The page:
Bereuter’s letter gives an insight into the divisions that exist within the American ruling elite over the war, which is increasingly seen as a failure with potentially disastrous implications for US interests around the world. The divisions and recriminations do not arise from any principled differences over the underlying imperialist strategy of using military force to establish US global hegemony, including the aim of seizing control over the critical oil resources of Iraq and the Middle East. On this there is an overarching consensus that is shared by both big business parties—the Democrats as well as the Republicans.
Bereuter does not suggest, notwithstanding his harsh criticisms, that US troops should be withdrawn from Iraq. Rather, his attack on Bush’s war policy reflects growing alarm over the manifest failure of the US to pacify Iraq and alarm that the broader global interests of American imperialism are being damaged by the unfolding events in the Persian Gulf. He speaks for sections of the political establishment that are bitter over the failure of the Bush administration to foresee the consequences of the invasion.
Bereuter’s long tenure in Congress has established him as a spokesman for definite sections of the US corporate power structure. His district is a center of agribusiness, farm equipment and meatpacking. Lincoln, the home of the University of Nebraska, is a rapidly growing telemarketing center. In 2002, the Information Technology Industry Council gave Bereuter’s performance in Congress a 100 percent rating, and the Chamber of Commerce of the United States rated his voting record at 90 percent.
In line with the concerns of his corporate backers, Bereuter played a key role in 2000 in getting a bill passed to retain China’s “most favored nation” trade status, and as chairman of the Asia and Pacific Subcommittee of International Relations, he traveled widely in China and East Asia and held top-level discussions with leaders in the region. He also supported a 2000 measure to allow the sale of food and medicines to Cuba, a measure strongly backed by agribusiness interests.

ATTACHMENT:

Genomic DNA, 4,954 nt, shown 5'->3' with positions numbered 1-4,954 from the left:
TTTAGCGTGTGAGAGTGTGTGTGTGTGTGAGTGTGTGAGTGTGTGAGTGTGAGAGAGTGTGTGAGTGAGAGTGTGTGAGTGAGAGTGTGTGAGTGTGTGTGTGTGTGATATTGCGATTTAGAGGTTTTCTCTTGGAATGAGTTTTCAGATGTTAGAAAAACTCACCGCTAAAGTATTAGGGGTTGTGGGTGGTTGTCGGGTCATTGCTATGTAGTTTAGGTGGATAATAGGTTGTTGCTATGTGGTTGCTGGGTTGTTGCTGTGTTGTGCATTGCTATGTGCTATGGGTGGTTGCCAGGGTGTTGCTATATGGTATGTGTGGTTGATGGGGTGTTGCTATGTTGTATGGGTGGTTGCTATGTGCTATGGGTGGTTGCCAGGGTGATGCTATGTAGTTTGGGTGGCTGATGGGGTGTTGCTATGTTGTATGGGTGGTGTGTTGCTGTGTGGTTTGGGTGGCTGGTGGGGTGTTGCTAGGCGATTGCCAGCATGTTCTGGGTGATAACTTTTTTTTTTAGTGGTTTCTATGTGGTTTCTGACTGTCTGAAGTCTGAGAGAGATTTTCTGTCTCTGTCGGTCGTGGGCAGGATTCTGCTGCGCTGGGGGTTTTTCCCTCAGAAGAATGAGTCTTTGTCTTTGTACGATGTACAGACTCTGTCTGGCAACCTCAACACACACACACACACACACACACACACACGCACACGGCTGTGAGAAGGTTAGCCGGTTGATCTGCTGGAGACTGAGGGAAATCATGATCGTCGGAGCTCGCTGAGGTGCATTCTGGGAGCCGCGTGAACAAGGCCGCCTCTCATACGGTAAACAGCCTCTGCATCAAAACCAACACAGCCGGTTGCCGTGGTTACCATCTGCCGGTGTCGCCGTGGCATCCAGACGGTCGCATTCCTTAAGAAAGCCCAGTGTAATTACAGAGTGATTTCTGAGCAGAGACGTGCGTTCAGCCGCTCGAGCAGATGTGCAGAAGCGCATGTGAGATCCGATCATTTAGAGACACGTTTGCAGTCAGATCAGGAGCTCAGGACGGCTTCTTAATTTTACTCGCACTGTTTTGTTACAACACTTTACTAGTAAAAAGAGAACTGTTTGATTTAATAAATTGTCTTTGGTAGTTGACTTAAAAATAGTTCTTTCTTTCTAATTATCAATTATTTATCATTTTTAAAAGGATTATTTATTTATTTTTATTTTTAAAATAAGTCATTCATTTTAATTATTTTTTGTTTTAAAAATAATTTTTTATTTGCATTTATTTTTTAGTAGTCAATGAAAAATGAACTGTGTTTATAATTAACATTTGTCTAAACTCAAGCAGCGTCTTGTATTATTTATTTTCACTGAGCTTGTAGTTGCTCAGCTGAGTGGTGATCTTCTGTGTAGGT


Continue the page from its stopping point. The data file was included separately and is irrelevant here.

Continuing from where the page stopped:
In 1999, Bereuter opposed the air war against Serbia launched by the Clinton administration.
Politically, Bereuter occupies a position in the center of the Republican congressional delegation—which means his politics would, 25 years ago, have been considered on the right-wing fringe of American politics. In 2002, liberal groups gave him ratings of about 10 percent, while the American Conservative Union rated him at 72 percent and the Christian Coalition at 75 percent.
Bereuter was in line to get the chairmanship of the International Relations Committee in 2001, but he was passed over, under pressure from more strident right-wing Republicans in the House, tacitly backed by the White House, in favor of Henry Hyde, the Illinois congressman who presided over the impeachment proceedings against Clinton.
Bereuter’s statements on the Iraq war place in sharp relief Democratic presidential candidate John Kerry’s recent reaffirmations of his vote in favor of the October 2002 war authorization resolution. Earlier this month, in answer to a challenge from Bush, Kerry said he would have voted for the resolution even if he had known at the time that there were no weapons of mass destruction in Iraq.
Bereuter’s public reversal serves to underscore the lack of any significant difference between the Democratic Party and the Bush administration on the bloody colonial adventure in Iraq.